Pittsburgh Community Reinvestment Group
PCRG was organized in 1988 as a coalition of community-based organizations to provide a coordinated response to the bank practice of “redlining” – the refusal of conventional mortgage credit in low-income communities – hence becoming the region’s Community Reinvestment Act watchdog. Today, we are a federation of over 50 community and economic development corporations, and neighborhood organizations in the City of Pittsburgh and adjacent communities. Leading this coalition, PCRG works for economic justice and equitable resources to revitalize the Pittsburgh region. We utilize our strengths of engagement, advocacy, and policy formulation to improve the health and wealth of communities. Our success comes through outcome-based collaborations that bring together community groups, financial institutions, affiliated nonprofits, developers, elected officials and government agencies, to create and implement workable solutions to major revitalization and equity issues that cut across all Pittsburgh-area communities.
PCRG works at the convergence of three focus areas:
Access to capital, both public and private, for investment in people and projects in low-moderate-income and minority communities.
PCRG continues its heritage of ensuring equitable access to capital through partnerships with Pittsburgh’s lending institutions, redevelopment and housing authorities, and state agencies such as DCED and PHFA. Much of our work is informed by our annual Mortgage Lending Study. This past year, the City contracted with PCRG to help implement its Responsible Banking Ordinance, which requires banks’ record of community reinvestment be a factor in the City’s choice of where it deposits its funds. We launched CARL, a purchase-rehab home loan product which is specifically aimed at the urban core’s aging and vacant, but desirable, housing stock – especially in low-moderate income Census tracts.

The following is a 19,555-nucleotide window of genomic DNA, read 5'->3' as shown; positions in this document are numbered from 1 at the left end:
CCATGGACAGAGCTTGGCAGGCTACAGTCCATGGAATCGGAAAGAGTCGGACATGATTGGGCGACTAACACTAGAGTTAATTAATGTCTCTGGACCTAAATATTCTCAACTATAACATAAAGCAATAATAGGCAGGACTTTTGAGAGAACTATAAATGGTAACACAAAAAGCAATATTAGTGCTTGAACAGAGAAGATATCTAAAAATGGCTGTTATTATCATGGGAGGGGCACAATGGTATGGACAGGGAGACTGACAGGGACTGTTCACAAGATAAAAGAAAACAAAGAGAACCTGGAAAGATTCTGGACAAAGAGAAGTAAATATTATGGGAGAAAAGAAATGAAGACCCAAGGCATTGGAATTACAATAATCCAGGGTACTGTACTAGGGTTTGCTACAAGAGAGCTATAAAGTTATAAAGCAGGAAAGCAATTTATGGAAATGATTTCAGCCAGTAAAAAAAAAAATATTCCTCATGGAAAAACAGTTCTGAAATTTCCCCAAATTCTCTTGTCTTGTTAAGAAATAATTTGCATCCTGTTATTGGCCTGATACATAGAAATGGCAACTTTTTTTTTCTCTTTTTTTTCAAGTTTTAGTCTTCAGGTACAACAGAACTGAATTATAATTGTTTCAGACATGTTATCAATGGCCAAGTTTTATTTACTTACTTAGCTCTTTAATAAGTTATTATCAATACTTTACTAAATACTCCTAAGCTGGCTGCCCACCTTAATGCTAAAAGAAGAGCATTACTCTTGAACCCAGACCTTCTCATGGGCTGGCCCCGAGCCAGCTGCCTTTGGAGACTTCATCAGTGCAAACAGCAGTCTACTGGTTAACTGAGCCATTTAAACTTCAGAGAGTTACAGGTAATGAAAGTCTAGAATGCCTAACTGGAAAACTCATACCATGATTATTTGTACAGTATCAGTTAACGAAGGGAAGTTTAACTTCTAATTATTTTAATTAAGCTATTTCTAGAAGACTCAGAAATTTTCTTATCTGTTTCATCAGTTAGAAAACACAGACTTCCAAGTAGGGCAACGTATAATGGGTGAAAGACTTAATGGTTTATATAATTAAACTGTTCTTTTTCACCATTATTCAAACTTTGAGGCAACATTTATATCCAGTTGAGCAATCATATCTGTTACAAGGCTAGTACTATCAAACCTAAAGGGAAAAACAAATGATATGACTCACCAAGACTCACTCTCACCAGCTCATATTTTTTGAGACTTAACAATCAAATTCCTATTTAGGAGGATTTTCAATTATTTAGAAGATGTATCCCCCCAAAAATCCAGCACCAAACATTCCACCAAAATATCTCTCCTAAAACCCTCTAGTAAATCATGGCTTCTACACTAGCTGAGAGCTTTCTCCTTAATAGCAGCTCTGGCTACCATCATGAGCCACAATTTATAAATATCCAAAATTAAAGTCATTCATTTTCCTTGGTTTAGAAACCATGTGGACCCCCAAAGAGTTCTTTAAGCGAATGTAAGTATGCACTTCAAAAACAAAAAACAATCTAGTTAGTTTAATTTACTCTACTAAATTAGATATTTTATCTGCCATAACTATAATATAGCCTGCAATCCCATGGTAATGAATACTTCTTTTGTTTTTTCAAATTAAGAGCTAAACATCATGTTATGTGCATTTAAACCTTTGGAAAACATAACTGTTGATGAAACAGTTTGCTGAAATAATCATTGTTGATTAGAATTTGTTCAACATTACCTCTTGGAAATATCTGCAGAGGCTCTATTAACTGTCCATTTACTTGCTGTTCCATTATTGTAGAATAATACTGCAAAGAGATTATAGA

Access to – and repurposing of - blighted, abandoned, and vacant land in accordance with community priorities while ensuring housing affordability.
Vacant Property Working Group (VPWG) convenes all community stakeholders – public and private – around blight, abandonment, and land reclamation, and works on continual improvement of the systems, policies, programs, and resources needed to achieve comprehensive land revitalization. Through VPWG, communities not only have a way to access vacant property and address blight’s negative effects, they also work on key policy issues to unlock land and opportunity for all communities. VPWG led the charge for state and local land bank legislation and spearheads the housing affordability initiatives such as community land trusts.
Access to equitable, affordable mobility choices to connect individuals and communities to greater opportunities and improve the overall affordability of Pittsburgh’s revitalizing neighborhoods.
GoBurgh advances equitable transportation access – particularly mass transit – as a revitalization priority that’s on par bricks-and-mortar development. GoBurgh has empowered many to not just understand the importance of transportation choice to revitalization and economic justice, but to also advocate for resources to bring these choices to their communities. In the face of debilitating cuts to Port Authority and ACCESS service, GoBurgh created one of the nation’s largest and cross-functional transit funding coalitions. This, combined with policy analysis and advocacy, led to transit funding stabilization, influenced philosophy and policy changes in our transit agency and metropolitan planning organization, grew partnerships with PennDOT, and increased private investment interest at the intersection of land, mobility and capital.